SHOULD I BE WORRIED ABOUT CCL INJURIES?
CCL injuries, more commonly known as ACL injuries, are very common for many dogs of all breeds and sizes. They’re major injuries that can affect your dog’s lifestyle for years, but they aren’t life threatening. If your dog has torn it’s CCL, or if you’re worried that it will, we’re here for you. At Doggy Brace, we’re experts on the subject.
So should you worry about CCL injuries? Yes, but you shouldn’t obsess over them. Instead, understand their causes and how to prevent them. That should be all you need to calm your fears about your dog hurting its leg.
Firstly, what is a CCL injury? A CCL is their cranial cruciate ligament, which is very similar to your ACL. It’s located in their rear legs, right by their knees. If torn, it will cause your dog pain, will cause limping and lameness in the leg, and could impact their leg’s stabilization for the rest of their life.
What causes them?
Common Causes for Dog ACL Injuries
Any dog can have ACL problems. It’s not always genetic, though it is always caused by some sort of physical strain. Some dogs are more predisposed to the condition too.
Other Medical Conditions Can Lead to Injury
If a dog injures their foot, leg, or has a hip injury or dysplasia, they usually shift their weight to compensate. It’s like if you have a sprained ankle — it hurts a lot to put weight on it, so you try to avoid it by limping and putting more weight on your healthy leg. Your dog does the same thing.
This can be problematic and greatly increases the risk of your dog hurting their other leg. One wrong jump or wrong turn can easily lead to a torn ACL if your dog’s leg isn’t properly supported.
Even the smallest dog breeds can have ACL problems due to their weight. If they’re healthy, then you shouldn’t have to worry. But if your dog is obese, it makes them more likely to be injured. Why? Because excessive weight adds stress on joints and ligaments. The more weight on their legs, the faster their muscles and tendons will wear down due to stress.
Recovery is harder for an obese dog as well. The extra pounds can worsen the tear and prolong healing.
Everything is good in moderation, exercise included. Just like how you can be sore after a long day of exercise, your dog can be too! They can be over-exerted, which is just as much of a problem for them as it is for you.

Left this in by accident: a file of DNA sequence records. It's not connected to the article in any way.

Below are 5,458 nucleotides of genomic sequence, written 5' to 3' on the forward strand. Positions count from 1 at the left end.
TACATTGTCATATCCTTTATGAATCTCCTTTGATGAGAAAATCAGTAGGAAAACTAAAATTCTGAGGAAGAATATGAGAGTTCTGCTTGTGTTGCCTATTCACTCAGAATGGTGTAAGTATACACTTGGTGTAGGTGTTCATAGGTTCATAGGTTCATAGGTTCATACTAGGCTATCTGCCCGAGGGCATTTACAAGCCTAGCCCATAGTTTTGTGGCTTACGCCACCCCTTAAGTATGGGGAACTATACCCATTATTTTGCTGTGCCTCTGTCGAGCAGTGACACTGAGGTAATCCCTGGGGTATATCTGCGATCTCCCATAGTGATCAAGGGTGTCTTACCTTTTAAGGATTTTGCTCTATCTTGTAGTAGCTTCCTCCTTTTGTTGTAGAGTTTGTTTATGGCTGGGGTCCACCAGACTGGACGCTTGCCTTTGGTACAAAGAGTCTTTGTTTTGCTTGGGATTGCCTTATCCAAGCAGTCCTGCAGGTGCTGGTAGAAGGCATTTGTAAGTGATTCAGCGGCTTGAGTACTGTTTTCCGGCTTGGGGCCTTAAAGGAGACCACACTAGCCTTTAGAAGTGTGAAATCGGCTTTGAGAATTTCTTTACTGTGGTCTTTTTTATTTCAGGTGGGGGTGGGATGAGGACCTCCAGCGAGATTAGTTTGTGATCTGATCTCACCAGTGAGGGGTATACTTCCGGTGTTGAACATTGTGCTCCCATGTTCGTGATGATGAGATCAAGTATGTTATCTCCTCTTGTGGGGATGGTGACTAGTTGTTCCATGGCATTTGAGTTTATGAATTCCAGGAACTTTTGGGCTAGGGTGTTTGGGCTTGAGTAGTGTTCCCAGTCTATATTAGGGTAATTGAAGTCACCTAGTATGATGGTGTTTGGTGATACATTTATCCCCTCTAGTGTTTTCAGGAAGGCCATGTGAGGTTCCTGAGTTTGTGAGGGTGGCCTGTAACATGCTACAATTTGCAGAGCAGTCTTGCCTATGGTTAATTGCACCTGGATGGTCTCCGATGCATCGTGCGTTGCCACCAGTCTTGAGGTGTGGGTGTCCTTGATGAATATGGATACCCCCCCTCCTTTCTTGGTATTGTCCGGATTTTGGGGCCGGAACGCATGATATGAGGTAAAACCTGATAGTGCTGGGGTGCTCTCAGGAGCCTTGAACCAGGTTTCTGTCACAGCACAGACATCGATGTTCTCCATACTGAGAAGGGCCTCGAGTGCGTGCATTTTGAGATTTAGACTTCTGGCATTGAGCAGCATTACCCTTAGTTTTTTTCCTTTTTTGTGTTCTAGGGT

Middle aged and older dogs most commonly rupture their ACLs because of progressive degenerative changes in their ligaments and muscles.
Preventative Care using Dog ACL Braces
Active dogs are at an increased risk for leg and knee injuries, which makes total sense. As their owner, it’s your job to monitor their activity and make sure they don’t overdo it (or underdo it).
As your dog ages, it’s also extremely important to think about their physical health. The older your dog is, the more likely they are to hurt themselves. Additionally, old age can also be a factor in preventing surgery, which can prolong the healing process.
We have a ton of blogs that go in-depth on how to prevent leg injuries, especially while exercising, so be sure to check those out. And if you have any questions about dog leg braces and how they help prevent injuries, contact us at any time.
Using a Brace for Preventive Care
Do you know why an athlete wears a knee brace? It helps prevent excessive movement and rotation while supporting the athlete’s knee and reducing the risk of injury. The same is said for dog knee and ACL braces! Dog ACL Braces from Doggy Brace comfortably restrict movement while supporting your dog’s leg.
An overweight dog can benefit too! A brace will help secure their hind legs while you’re working with your dog to shed the extra pounds. The added support greatly reduces the chance of overexertion and injury during this time.
In addition to all that, Doggy Brace offers affordable preventive solutions that keep your dog (and your wallet) healthy and happy. They’re easy to use and sizing them is as easy as measuring your dog’s leg and weight. If you’re interested, check them out today!